Family Historian 7. If you use Family Historian for your family trees and/or for the trees of your one-place study, version 7 has now been released.
New and interesting websites
Mapping the Scottish Reformation. A new site enabling a map-based exploration of the careers of Scottish clergy between 1560 and 1689. Initial data is from presbyteries in the Synod of Lothian and Tweeddale; ultimately the site will “provide and visualize data on the careers of the clergy from all regions of Scotland.”
Catholic Archives Catalogue. A new site hosting catalogues for smaller Irish Catholic archives (five archives at launch with more to come).
Causes and Consequences of Electoral Violence. I was already aware of the widespread violence and intimidation connected with Victorian-era elections. Until this week though, I had no idea that there was a website and Twitter account (@VictorianEV_UK) dedicated to exploring the subject, with coverage up to 1914.
Nottinghamshire Nursing History Group. A new website “dedicated to raising awareness of the history of nursing in Nottinghamshire and to identify and profile the many individual nurses who have contributed to this history.”
LincsAbout.Town. The website for Lincolnshire’s Extensive Urban Survey (EUS). This project aims to produce 30 reports for towns in Lincolnshire by September 2021, documenting their historical and archaeological background, and analysing their character.
Know Your Place - Bristol. Map-based access to photos, drawings, postcards and other pictorial material relating to Bristol, along with details of monuments, collections, heritage assets, oral histories, stories and other material relating to WW1 and WW2, and much more. Includes community contributed items.
Connected Histories: British History Sources, 1500-1900. Suggested by Pam Smith, a big fan of record linkage in one-place studies, this website “brings together a range of digital resources related to early modern and nineteenth century Britain with a single federated search that allows sophisticated searching of names, places and dates.”
County Clare Library: Local Studies Centre. The Centre has host of resources for researching the people and places of County Clare, and increasing number of which are being digitised and made available online.
Migration across the seas (a summary of this week’s #ANZAncestryTime Twitter chat) – on the Oér The Seas We Go website.
New academic paper
The regulation of midwives in England, c.1500–1902, by Sarah Fox and Margaret Brazier (open access). The authors “show that the history of the regulation of midwives across four centuries casts light on the interplay between formal and informal regulation and matters of gender and professional status.”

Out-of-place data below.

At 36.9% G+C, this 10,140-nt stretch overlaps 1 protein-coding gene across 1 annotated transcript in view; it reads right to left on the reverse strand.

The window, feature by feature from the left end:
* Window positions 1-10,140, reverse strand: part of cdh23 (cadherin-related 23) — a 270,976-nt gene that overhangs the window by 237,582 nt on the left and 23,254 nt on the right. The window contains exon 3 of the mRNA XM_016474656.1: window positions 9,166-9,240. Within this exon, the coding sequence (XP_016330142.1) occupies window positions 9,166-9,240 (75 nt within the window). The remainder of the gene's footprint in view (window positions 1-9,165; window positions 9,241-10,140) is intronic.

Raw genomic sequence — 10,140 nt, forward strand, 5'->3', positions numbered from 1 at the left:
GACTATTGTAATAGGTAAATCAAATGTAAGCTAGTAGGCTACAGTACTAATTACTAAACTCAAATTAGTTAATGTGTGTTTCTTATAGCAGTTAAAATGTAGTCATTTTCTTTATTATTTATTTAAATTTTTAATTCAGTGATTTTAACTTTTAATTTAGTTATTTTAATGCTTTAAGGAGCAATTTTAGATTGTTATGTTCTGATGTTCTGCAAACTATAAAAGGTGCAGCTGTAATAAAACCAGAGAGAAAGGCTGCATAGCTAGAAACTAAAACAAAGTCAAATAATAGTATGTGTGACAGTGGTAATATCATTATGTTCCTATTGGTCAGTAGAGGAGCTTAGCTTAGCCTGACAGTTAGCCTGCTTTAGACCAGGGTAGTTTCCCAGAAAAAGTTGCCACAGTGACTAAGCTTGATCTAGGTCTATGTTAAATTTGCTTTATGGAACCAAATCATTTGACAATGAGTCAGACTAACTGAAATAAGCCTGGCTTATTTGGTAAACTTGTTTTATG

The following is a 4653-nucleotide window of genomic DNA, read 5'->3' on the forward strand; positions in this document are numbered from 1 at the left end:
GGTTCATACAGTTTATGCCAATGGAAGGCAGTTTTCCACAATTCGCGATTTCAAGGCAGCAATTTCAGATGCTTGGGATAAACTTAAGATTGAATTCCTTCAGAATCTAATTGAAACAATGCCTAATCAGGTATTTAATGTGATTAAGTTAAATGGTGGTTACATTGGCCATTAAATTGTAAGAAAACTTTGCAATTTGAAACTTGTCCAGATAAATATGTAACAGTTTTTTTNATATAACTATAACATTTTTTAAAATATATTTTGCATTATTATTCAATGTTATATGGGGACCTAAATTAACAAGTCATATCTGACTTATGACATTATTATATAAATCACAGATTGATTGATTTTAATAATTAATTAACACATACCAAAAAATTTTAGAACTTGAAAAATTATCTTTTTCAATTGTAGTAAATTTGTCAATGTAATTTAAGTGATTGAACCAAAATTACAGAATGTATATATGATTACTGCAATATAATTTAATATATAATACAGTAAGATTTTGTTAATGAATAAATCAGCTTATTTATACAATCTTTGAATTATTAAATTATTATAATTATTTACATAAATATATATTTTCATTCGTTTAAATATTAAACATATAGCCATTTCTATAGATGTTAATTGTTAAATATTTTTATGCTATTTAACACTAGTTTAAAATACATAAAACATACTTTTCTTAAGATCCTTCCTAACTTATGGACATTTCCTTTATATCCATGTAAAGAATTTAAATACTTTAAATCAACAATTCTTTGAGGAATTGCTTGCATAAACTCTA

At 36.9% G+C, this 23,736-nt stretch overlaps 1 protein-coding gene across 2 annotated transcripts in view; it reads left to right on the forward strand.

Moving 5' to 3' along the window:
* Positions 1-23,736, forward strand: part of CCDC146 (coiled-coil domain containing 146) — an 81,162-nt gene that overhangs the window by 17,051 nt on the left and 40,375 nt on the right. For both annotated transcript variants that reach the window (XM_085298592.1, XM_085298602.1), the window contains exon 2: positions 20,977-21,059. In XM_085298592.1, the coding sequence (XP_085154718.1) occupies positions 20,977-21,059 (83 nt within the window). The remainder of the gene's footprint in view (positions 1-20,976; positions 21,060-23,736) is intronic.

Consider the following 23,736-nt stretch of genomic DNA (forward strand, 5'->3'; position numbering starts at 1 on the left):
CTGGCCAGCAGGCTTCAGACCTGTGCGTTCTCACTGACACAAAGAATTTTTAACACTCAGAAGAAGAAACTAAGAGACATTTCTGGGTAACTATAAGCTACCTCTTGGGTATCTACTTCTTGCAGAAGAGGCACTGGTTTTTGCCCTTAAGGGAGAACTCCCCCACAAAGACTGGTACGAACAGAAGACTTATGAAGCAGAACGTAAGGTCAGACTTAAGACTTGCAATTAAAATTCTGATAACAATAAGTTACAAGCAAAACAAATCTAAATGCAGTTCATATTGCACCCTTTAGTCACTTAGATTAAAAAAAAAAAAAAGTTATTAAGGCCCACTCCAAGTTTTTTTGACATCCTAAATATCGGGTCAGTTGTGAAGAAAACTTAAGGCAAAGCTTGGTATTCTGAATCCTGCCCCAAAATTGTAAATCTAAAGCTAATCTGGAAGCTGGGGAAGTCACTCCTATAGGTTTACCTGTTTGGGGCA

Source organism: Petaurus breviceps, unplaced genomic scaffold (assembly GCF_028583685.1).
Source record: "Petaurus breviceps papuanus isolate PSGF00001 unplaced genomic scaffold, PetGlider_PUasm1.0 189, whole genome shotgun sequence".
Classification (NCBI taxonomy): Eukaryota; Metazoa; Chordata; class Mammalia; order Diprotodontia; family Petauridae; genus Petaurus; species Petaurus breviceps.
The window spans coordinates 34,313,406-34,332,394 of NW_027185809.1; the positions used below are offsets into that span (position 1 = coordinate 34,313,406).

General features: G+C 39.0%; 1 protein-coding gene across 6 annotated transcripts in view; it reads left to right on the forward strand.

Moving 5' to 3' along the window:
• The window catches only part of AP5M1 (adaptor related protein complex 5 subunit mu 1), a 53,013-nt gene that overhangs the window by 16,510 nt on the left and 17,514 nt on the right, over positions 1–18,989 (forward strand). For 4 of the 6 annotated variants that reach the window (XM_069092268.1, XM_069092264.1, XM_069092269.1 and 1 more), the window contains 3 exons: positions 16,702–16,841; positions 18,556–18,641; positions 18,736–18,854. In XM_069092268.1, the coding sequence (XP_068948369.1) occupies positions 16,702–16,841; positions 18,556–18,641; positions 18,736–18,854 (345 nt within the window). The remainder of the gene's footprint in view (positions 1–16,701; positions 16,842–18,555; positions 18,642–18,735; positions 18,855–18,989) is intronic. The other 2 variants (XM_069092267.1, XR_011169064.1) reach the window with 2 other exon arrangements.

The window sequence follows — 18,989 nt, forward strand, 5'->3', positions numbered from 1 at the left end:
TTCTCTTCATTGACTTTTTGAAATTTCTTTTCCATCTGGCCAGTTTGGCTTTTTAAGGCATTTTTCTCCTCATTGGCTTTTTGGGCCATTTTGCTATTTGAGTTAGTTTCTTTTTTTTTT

New blog posts and web pages
A scribbled address helped us find my GI grandfather (on the Who Do You Think You Are? Magazine website). Our member Daniel Smith-Ramos tells the story of how he and his father tracked down records of Daniel’s grandfather, and made contact with living relatives.
Doing your family history online – 50 best websites for family history (on the Family Tree Magazine website). Fifty fabulous (and mainly free) websites for family history, and by extension one-place studies too.
WiciPics (on the National Library of Wales website). Details of a new crowdsourcing project aimed at documenting the built heritage of Wales through photography and Wikipedia articles.
A Berkshire Boyhood (on the Genealogy Jude website). A great example of how records and images can be interwoven with memoirs to build up a picture of a person's life in a particular place and its community.
St John’s Gate, Clerkenwell – A Brief Introduction (on the A London Inheritance blog). Despite the title, this introduction to an historic priory in Clerkenwell is actually quite detailed! There are plenty of pictures too.
A Look at the History of Britain’s Extreme Winter Weather (on the British Newspaper Archive website). How people from around Britain coped (or didn’t cope) with extreme snowfall and sub-zero temperatures in the 1800s and 1900s.
Bad Bridget, from Queen's University Belfast and University of Ulster. These podcasts (five so far, plus an introduction or ‘trailer’) tell “the untold stories of generations of Irish women” from 1838 to 1918 who migrated to north America but got in trouble with the law and “saw their American Dream become a nightmare.” The link takes to your podcast’s home on Spotify, but it can also be downloaded / listened to via other platforms.